Letter from a Reader: ‘How Harry Potter Changed My Life’

The letter below is a ‘thank you’ to me, oddly enough, when it is readers like this that I am most thankful for. The hero of the story, though, isn’t Gilderoy Granger but the High School teacher that recognized the brilliant light shining beneath the surface of this struggling student. There should be an Albus Dumbledore Award for mentors with this kind of penetrating vision and a heart of solid light to act on what s/he saw. I look forward, of course, to meeting this reader at Ascendio 2012 and serious readers with a similar experience, that is, all of us whose lives have been enriched and forever changed, made more real by their contact with ‘The Boy Who Lived.’

Mr. Granger,

When I told my story last year at LeakyCon it was suggested by numerous people that I share it with you.  During the chaos I never did catch up with you, meet you, or get to share my Potter story.  When Ascendio 2012 promoted your blog post today, well, I remembered this and thought it would be an excellent time to share.

I grew up loathing reading and writing.  I am dyslexic.  I struggled so much, especially with writing and school.

In my high school senior year (2001), though, I had the most amazing English teacher.  He realized I wasn’t causing problems, that I was smart, and I could do this.  He gifted me the first Harry Potter book.  For the first time in my life I stayed up the entire night reading.  I finished the book.  I continued to devour the series.  I wrote essays.  I linked things we talked about in all of my classes to things in the Harry Potter books.  I went on to college, I majored in English.  I did my undergrad thesis on Harry Potter.

I went on to Grad school.  I studied for my MA in Education and English.  I wrote everything about Harry Potter.  I went from not reading or writing to loving both.  I was able to understand things and make links I had never before been able to do.  I have now been a conference presenter, published writer (newspapers) and will continue on to present again I hope.  I have even started contemplating submitting articles to scholarly journals.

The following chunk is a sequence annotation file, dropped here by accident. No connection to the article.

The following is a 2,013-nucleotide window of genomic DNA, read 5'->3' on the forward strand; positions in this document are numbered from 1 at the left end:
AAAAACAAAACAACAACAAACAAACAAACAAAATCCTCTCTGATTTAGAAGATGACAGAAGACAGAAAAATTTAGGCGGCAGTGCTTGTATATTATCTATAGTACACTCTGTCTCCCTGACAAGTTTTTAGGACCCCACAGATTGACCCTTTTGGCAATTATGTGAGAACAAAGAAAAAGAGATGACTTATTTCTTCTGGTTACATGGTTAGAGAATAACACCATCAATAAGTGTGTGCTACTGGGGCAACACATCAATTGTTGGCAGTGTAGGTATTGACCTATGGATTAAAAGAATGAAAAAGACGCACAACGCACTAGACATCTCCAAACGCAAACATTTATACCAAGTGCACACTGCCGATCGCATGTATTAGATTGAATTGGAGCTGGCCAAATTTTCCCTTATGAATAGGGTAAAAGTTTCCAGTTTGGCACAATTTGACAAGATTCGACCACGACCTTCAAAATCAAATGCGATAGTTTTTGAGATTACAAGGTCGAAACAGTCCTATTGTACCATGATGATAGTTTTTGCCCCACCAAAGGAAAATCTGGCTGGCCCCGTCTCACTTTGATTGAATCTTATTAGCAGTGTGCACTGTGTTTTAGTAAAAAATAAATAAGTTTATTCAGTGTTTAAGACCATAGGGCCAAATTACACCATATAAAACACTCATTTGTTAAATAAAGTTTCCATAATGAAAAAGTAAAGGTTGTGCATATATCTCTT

Without Harry none of this would have been possible.  I was able to take something I loved, and overcome my struggles in multiple subjects and become successful.

I cannot wait to hear you speak at Ascendio 2012.  I would also like to thank you for bringing Harry Potter and the magic to Academia; without people like you paving the way my professors would have never taken me seriously.

Thank you.

[Name withheld by request]


  1. Wow. This is the best kind of testimonial and illustrates the power of inspiration, in this case for an absolute, continuing good. How wonderful!

  2. This is such a great letter. It must make you feel very proud as well, John. As he said, if people like you hadn’t started talking about the depth of Harry Potter, then he likely wouldn’t have been taken seriously. And congratulations to this person for all his successes – and to the high school teacher who paid attention to this student and found just the right way to encourage reading.

    I hope that this story finds its way, somehow, to Jo Rowling. There is truly something magical in the Harry Potter books.

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